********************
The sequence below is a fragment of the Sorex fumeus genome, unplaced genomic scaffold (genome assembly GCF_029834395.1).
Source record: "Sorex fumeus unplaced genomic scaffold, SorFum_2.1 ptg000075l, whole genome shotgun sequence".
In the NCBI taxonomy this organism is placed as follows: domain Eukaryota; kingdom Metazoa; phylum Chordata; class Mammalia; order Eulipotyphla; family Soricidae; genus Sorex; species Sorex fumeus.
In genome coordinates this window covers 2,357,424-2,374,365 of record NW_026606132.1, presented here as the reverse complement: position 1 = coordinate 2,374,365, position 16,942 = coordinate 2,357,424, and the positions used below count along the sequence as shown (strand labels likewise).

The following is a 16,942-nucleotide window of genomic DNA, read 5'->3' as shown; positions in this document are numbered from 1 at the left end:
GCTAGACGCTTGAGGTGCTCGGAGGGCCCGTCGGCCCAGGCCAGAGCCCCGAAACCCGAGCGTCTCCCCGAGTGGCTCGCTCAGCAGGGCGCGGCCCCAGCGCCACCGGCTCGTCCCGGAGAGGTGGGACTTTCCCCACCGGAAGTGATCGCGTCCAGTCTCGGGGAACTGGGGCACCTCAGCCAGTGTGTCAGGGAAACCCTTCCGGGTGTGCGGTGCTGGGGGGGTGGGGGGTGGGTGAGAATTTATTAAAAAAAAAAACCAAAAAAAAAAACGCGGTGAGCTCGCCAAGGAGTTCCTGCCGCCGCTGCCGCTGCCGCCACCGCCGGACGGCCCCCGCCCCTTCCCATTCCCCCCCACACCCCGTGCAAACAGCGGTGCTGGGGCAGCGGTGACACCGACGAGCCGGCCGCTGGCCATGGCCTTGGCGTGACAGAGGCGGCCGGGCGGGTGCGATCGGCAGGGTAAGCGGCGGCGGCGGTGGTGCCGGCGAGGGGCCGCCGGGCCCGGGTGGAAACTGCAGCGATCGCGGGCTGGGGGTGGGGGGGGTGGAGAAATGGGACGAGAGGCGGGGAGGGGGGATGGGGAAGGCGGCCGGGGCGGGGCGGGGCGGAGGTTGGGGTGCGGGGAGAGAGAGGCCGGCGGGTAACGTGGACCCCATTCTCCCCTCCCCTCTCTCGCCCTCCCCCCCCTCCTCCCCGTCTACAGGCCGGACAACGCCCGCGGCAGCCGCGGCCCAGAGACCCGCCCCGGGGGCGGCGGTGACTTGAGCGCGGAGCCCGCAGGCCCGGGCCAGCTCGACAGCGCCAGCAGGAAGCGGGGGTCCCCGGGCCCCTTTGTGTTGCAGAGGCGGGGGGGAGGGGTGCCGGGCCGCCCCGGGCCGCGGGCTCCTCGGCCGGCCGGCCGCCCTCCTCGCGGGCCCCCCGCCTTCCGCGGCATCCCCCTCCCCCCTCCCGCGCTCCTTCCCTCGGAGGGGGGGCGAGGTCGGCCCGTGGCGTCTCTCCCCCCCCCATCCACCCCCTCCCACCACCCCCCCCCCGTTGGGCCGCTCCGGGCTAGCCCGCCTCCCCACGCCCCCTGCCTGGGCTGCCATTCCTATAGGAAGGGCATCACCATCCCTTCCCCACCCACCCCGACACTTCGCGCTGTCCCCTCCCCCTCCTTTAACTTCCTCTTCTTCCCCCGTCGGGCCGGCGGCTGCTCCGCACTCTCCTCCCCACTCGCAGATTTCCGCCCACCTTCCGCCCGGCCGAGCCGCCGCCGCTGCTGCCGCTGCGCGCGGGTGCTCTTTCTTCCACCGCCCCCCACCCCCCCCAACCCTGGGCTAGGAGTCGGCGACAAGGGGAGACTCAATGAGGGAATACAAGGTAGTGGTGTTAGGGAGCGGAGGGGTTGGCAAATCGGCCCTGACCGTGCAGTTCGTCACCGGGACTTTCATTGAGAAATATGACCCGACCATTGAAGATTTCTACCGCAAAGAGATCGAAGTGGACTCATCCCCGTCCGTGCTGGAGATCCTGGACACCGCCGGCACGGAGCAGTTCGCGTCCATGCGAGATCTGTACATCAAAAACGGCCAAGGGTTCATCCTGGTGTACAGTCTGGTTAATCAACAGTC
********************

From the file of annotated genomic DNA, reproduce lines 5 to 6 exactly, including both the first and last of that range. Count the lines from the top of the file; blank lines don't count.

The following is a 16,942-nucleotide window of genomic DNA, read 5'->3' as shown; positions in this document are numbered from 1 at the left end:
GCTAGACGCTTGAGGTGCTCGGAGGGCCCGTCGGCCCAGGCCAGAGCCCCGAAACCCGAGCGTCTCCCCGAGTGGCTCGCTCAGCAGGGCGCGGCCCCAGCGCCACCGGCTCGTCCCGGAGAGGTGGGACTTTCCCCACCGGAAGTGATCGCGTCCAGTCTCGGGGAACTGGGGCACCTCAGCCAGTGTGTCAGGGAAACCCTTCCGGGTGTGCGGTGCTGGGGGGGTGGGGGGTGGGTGAGAATTTATTAAAAAAAAAAACCAAAAAAAAAAACGCGGTGAGCTCGCCAAGGAGTTCCTGCCGCCGCTGCCGCTGCCGCCACCGCCGGACGGCCCCCGCCCCTTCCCATTCCCCCCCACACCCCGTGCAAACAGCGGTGCTGGGGCAGCGGTGACACCGACGAGCCGGCCGCTGGCCATGGCCTTGGCGTGACAGAGGCGGCCGGGCGGGTGCGATCGGCAGGGTAAGCGGCGGCGGCGGTGGTGCCGGCGAGGGGCCGCCGGGCCCGGGTGGAAACTGCAGCGATCGCGGGCTGGGGGTGGGGGGGGTGGAGAAATGGGACGAGAGGCGGGGAGGGGGGATGGGGAAGGCGGCCGGGGCGGGGCGGGGCGGAGGTTGGGGTGCGGGGAGAGAGAGGCCGGCGGGTAACGTGGACCCCATTCTCCCCTCCCCTCTCTCGCCCTCCCCCCCCTCCTCCCCGTCTACAGGCCGGACAACGCCCGCGGCAGCCGCGGCCCAGAGACCCGCCCCGGGGGCGGCGGTGACTTGAGCGCGGAGCCCGCAGGCCCGGGCCAGCTCGACAGCGCCAGCAGGAAGCGGGGGTCCCCGGGCCCCTTTGTGTTGCAGAGGCGGGGGGGAGGGGTGCCGGGCCGCCCCGGGCCGCGGGCTCCTCGGCCGGCCGGCCGCCCTCCTCGCGGGCCCCCCGCCTTCCGCGGCATCCCCCTCCCCCCTCCCGCGCTCCTTCCCTCGGAGGGGGGGCGAGGTCGGCCCGTGGCGTCTCTCCCCCCCCCATCCACCCCCTCCCACCACCCCCCCCCCGTTGGGCCGCTCCGGGCTAGCCCGCCTCCCCACGCCCCCTGCCTGGGCTGCCATTCCTATAGGAAGGGCATCACCATCCCTTCCCCACCCACCCCGACACTTCGCGCTGTCCCCTCCCCCTCCTTTAACTTCCTCTTCTTCCCCCGTCGGGCCGGCGGCTGCTCCGCACTCTCCTCCCCACTCGCAGATTTCCGCCCACCTTCCGCCCGGCCGAGCCGCCGCCGCTGCTGCCGCTGCGCGCGGGTGCTCTTTCTTCCACCGCCCCCCACCCCCCCCAACCCTGGGCTAGGAGTCGGCGACAAGGGGAGACTCAATGAGGGAATACAAGGTAGTGGTGTTAGGGAGCGGAGGGGTTGGCAAATCGGCCCTGACCGTGCAGTTCGTCACCGGGACTTTCATTGAGAAATATGACCCGACCATTGAAGATTTCTACCGCAAAGAGATCGAAGTGGACTCATCCCCGTCCGTGCTGGAGATCCTGGACACCGCCGGCACGGAGCAGTTCGCGTCCATGCGAGATCTGTACATCAAAAACGGCCAAGGGTTCATCCTGGTGTACAGTCTGGTTAATCAACAGTC